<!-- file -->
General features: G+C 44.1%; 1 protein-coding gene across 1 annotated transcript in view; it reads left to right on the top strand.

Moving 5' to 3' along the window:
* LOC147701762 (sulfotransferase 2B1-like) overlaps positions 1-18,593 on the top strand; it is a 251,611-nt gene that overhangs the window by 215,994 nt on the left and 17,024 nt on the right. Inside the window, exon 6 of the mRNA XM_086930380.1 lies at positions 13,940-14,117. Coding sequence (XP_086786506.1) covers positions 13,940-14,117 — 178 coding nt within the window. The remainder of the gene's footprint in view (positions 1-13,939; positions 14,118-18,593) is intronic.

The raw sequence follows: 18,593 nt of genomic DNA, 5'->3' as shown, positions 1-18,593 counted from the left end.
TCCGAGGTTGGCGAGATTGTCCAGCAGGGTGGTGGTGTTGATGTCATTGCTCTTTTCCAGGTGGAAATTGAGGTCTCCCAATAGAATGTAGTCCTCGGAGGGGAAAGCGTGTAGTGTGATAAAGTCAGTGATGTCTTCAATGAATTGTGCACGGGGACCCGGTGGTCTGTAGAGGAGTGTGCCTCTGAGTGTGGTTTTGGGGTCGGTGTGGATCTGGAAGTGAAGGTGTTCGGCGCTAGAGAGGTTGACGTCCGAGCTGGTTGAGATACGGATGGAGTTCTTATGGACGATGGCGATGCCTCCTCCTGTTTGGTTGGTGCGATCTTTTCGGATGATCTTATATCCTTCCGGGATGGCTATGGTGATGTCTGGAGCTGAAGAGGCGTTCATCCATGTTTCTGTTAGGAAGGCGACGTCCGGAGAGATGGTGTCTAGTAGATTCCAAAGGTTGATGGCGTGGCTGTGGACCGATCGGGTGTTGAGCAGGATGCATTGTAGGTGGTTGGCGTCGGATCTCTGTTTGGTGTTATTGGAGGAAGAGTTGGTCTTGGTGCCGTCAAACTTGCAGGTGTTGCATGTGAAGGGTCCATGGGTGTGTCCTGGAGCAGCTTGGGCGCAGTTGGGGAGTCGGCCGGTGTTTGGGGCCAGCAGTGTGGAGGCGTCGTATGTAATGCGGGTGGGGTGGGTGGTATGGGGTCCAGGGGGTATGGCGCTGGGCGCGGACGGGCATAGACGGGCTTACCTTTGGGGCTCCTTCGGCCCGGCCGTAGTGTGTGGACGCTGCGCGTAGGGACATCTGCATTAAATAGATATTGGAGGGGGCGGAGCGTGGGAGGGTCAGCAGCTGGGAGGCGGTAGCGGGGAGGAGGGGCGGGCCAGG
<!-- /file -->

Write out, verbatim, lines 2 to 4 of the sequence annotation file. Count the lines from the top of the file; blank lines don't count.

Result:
Moving 5' to 3' along the window:
* LOC147701762 (sulfotransferase 2B1-like) overlaps positions 1-18,593 on the top strand; it is a 251,611-nt gene that overhangs the window by 215,994 nt on the left and 17,024 nt on the right. Inside the window, exon 6 of the mRNA XM_086930380.1 lies at positions 13,940-14,117. Coding sequence (XP_086786506.1) covers positions 13,940-14,117 — 178 coding nt within the window. The remainder of the gene's footprint in view (positions 1-13,939; positions 14,118-18,593) is intronic.

The raw sequence follows: 18,593 nt of genomic DNA, 5'->3' as shown, positions 1-18,593 counted from the left end.